Another thing I think is important to look at is the different rankings and levels in each art. if you are looking to take up either Aiki Jujutsu or Kendo, whether as a hobbyist or to compete, you need to understand the different levels of proficiency and what is required for testing and ranking.

Aiki Jujutsu Rankings & Levels

Aiki Jujutsu Rankings Levels 3 1

Aiki Jujutsu has its own ranking system, as you've likely already expected. It starts with the 10th Kyu white belt, which represents the beginner level. As one progresses, they move up the ranking system by earning colored belts and stripes.

The ranking system is divided into two categories: kyu and dan. Kyu represents the colored belts that one earns before reaching the black belt level. Dan represents the black belt levels.

The colored belt levels range from 9th Kyu white belt with a yellow stripe, all the way to 4th Kyu purple belt.

The amount of training required to earn these belts is pretty significant, in my opinion. IT ranges from 2 to 3 months, such as for the 9th Kyu white belt with a yellow stripe, to 15 to 21 months, like for the 4th Kyu purple belt.

The black belt levels start with the Shodan-Ho (Junior Black Belt) and progress to the highest level, which is the Godan (5th Degree Black Belt).

If you ask me, it's definitely not an easy feat to achieve: it normally takes years of dedication and training to reach the highest levels of the black belt ranking system.

If this is all a bit hard to visualize, don't worry; I've made a more detailed breakdown for you to see below:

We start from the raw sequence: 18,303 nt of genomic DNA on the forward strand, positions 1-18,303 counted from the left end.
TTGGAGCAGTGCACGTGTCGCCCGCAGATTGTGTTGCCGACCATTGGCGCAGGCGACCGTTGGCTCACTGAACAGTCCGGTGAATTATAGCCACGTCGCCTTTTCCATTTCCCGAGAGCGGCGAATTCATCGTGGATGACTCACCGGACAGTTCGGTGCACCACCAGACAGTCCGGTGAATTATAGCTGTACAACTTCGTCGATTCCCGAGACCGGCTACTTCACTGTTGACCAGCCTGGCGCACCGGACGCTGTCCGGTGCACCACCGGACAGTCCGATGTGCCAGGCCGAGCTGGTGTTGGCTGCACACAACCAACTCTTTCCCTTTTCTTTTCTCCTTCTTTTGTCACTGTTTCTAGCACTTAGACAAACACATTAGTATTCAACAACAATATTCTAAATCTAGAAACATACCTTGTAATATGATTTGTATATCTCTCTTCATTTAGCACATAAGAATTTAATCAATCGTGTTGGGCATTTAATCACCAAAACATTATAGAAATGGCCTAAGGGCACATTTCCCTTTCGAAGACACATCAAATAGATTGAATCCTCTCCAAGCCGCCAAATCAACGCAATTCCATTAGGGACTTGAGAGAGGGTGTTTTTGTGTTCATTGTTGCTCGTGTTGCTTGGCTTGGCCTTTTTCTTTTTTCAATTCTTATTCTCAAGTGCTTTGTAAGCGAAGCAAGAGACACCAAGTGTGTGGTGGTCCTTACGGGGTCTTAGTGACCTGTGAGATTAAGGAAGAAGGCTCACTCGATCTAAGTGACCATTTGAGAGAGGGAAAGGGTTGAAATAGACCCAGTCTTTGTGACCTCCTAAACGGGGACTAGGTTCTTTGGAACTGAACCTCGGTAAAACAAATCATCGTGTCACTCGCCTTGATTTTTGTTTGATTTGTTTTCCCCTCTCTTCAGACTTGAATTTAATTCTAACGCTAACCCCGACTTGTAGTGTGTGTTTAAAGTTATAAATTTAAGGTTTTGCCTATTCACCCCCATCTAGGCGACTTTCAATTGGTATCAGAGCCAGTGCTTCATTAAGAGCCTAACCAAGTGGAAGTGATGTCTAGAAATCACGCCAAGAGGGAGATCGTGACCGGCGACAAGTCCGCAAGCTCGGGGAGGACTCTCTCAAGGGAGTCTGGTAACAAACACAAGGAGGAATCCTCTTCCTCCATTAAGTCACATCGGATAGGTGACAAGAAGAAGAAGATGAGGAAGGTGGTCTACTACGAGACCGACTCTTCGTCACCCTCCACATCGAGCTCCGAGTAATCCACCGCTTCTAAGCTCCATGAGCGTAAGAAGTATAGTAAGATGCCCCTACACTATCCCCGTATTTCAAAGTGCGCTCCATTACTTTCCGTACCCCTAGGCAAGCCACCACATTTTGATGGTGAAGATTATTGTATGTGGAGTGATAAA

10th KyuWhite
9th KyuWhite
8th KyuYellow
7th KyuBlue
6th KyuGreen
5th KyuGreen
4th KyuPurple
3rd KyuBrown
2nd KyuBrown
1st KyuBrown

Kendo Rankings & Levels

Kendo Rankings Levels

Technical expertise in kendo is measured by a person's rank, grade, or level. In 1883, the kyū and dan grading system was established to do just that--determine proficiency.

The dan levels range from sho-dan (初段), or first-dan, to jū-dan (十段) or tenth-dan. Below first-dan are usually six grades known as kyu, with rokkyū (六級), or sixth kyu ,being the lowest grade and ikkyū (一級), or first kyu, being the immediate grade below first-dan.

Advancing ranks isn't a vanity project, in case you were curious. Attire is the same for all kendo grades, irrespective of the rank.

Children usually hold kyu ranks in Japan, and 1st kyu (ikkyū) is their initial exam and grade. Adults, in contrast, often take shodan (1st dan) as their first exam. In countries outside Japan, kendoka usually pass through every kyu rank before being eligible for dan ranks.

The highest dan grade that can be achieved through a physical kendo skills test is the hachi-dan (八段) or eighth-dan.

The All Japan Kendo Federation, or the AJKF, doesn't award the Kendoka ninth-dan (九段) or tenth-dan (十段) anymore, but the FIK allows national kendo organizations to establish a special committee to award these grades.

Ninth-dan kendōka is still active in Japanese Kendo. Following the establishment of the AJKF in 1952, only five Kendōka were ever awarded the rank of 10th-dan.

These five Kendōka--Ogawa Kinnosuke, Moriji Mochida, Nakano Sousuke, Saimura Gorou, and Ooasa Yuuji--were awarded the 10th-dan almost all in 1957, in the same year. Unfortunately, all of them are now also deceased.

Like I mentioned a bit ago, there aren't any visible differences in dress between kendo grades. Those in the lower dan levels may dress the same as those in the upper dan levels.

Aiki Jujutsu Vs. Kendo Attire

This section simply compares the clothing and uniforms that practitioners wear in combat.

Aiki Jujutsu Attire:

Aiki Jujutsu Attire:

In terms of attire, Aiki Jujutsu practitioners typically wear a traditional dogi and hakama. This affords them better gripping and movement during techniques.

Kendo Attire:

Kendo Attire:
Anon (2022). Retrieved 27 October 2022, from - A set of bōgu for kendo

Kendo practitioners wear protective armor called "bōgu." The bōgu consists of a helmet called a "men," chest protector called a "dō," hand protectors called a "kote," and waist and groin protector called a "tare."